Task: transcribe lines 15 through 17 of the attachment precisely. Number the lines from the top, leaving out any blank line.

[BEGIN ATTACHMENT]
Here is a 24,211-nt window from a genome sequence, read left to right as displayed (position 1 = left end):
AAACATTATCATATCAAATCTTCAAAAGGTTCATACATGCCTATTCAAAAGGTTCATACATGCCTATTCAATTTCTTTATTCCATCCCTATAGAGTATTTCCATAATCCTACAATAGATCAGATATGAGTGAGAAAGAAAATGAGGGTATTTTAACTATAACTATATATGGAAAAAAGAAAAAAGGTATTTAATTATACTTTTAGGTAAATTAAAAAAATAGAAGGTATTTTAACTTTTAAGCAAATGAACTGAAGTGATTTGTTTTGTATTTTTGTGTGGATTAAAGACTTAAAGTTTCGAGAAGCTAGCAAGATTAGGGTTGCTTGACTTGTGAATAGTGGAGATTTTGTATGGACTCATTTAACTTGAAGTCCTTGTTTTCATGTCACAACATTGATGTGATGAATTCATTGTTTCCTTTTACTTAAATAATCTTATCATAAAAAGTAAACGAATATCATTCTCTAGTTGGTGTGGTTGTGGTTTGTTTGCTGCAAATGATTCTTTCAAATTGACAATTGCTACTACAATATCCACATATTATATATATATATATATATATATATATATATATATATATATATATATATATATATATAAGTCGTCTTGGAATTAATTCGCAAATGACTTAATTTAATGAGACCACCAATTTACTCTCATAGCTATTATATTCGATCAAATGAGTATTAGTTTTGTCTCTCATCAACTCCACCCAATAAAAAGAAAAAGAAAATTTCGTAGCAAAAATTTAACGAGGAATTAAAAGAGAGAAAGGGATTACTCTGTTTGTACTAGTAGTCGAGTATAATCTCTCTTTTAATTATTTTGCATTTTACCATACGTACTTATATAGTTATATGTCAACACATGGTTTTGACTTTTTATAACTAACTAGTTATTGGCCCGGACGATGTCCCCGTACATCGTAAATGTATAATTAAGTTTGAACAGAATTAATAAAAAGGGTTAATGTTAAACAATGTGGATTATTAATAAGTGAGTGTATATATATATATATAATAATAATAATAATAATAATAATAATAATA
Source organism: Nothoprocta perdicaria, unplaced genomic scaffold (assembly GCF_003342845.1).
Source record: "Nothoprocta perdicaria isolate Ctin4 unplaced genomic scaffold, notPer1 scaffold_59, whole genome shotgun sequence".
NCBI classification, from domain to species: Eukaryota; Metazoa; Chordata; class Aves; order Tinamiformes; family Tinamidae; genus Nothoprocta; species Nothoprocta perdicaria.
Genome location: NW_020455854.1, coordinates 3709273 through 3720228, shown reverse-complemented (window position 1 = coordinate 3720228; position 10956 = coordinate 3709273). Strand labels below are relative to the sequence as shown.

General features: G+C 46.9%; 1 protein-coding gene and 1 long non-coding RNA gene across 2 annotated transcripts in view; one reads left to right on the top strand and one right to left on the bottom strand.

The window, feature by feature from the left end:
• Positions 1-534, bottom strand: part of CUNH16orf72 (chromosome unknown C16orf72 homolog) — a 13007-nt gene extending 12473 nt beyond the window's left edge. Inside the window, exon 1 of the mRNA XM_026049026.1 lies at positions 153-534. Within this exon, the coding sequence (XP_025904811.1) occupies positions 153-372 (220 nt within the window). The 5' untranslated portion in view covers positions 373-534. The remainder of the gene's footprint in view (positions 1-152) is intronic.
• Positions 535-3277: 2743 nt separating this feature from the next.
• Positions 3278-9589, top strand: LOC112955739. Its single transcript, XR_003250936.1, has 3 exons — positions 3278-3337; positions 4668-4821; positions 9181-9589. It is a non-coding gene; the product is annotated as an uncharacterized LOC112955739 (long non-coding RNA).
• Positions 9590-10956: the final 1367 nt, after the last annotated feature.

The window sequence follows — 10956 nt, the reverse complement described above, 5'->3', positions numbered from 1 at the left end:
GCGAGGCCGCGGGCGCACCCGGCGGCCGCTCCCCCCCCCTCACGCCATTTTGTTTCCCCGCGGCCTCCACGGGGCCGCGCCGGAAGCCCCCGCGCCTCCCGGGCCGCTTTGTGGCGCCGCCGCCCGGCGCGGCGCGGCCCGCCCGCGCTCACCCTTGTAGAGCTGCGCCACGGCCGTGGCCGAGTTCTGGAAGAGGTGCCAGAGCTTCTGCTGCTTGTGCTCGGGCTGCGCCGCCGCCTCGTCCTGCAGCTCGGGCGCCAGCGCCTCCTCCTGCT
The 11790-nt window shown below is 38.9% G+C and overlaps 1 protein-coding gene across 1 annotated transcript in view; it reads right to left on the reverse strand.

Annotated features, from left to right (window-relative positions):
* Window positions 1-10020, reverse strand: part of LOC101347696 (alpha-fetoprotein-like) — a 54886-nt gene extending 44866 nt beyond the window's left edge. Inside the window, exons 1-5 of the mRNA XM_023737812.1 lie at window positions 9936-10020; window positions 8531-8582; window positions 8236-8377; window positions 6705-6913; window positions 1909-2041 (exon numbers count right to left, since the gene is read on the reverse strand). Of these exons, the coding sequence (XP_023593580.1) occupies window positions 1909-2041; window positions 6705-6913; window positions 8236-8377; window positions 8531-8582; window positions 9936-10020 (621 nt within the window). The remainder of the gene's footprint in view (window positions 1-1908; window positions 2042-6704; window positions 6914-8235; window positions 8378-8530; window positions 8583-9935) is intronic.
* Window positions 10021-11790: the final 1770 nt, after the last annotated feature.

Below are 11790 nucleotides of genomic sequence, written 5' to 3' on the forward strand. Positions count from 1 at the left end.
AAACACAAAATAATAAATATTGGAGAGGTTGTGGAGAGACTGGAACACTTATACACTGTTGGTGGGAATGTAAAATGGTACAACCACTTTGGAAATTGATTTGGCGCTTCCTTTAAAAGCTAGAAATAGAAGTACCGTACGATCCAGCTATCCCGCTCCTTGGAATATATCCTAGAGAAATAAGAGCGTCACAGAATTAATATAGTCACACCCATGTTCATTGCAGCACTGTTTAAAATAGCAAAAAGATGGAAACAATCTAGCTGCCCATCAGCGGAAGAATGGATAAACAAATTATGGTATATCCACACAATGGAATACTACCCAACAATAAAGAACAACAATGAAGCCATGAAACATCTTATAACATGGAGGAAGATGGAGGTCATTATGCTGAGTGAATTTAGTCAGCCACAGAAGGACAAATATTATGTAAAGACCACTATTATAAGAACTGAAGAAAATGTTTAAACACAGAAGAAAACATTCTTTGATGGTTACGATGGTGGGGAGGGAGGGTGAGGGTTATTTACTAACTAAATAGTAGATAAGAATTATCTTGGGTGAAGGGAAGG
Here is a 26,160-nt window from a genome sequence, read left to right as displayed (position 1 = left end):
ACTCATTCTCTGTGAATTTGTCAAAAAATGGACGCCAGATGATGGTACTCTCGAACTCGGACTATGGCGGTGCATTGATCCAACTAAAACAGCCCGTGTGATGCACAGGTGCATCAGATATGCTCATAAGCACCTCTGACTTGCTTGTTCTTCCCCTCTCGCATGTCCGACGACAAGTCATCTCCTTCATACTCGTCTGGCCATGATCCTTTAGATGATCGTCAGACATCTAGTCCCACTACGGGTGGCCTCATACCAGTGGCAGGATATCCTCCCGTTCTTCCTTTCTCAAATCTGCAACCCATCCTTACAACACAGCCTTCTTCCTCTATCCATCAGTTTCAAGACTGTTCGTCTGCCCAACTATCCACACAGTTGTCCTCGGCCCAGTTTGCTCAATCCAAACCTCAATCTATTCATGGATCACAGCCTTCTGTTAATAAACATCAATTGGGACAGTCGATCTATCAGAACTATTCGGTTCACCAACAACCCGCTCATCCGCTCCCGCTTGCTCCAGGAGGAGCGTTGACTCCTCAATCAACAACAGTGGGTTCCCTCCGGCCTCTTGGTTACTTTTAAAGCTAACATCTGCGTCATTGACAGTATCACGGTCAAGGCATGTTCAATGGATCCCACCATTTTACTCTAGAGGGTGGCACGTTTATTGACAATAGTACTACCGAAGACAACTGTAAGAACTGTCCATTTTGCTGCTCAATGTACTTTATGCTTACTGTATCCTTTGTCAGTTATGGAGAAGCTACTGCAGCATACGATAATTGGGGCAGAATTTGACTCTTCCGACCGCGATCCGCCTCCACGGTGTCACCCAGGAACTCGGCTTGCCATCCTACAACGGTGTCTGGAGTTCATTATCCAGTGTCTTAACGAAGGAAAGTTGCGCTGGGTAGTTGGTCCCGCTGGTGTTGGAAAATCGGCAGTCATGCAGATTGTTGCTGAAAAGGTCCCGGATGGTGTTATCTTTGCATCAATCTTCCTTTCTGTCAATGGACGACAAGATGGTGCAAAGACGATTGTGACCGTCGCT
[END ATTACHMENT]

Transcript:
The 11790-nt window shown below is 38.9% G+C and overlaps 1 protein-coding gene across 1 annotated transcript in view; it reads right to left on the reverse strand.

Annotated features, from left to right (window-relative positions):
* Window positions 1-10020, reverse strand: part of LOC101347696 (alpha-fetoprotein-like) — a 54886-nt gene extending 44866 nt beyond the window's left edge. Inside the window, exons 1-5 of the mRNA XM_023737812.1 lie at window positions 9936-10020; window positions 8531-8582; window positions 8236-8377; window positions 6705-6913; window positions 1909-2041 (exon numbers count right to left, since the gene is read on the reverse strand). Of these exons, the coding sequence (XP_023593580.1) occupies window positions 1909-2041; window positions 6705-6913; window positions 8236-8377; window positions 8531-8582; window positions 9936-10020 (621 nt within the window). The remainder of the gene's footprint in view (window positions 1-1908; window positions 2042-6704; window positions 6914-8235; window positions 8378-8530; window positions 8583-9935) is intronic.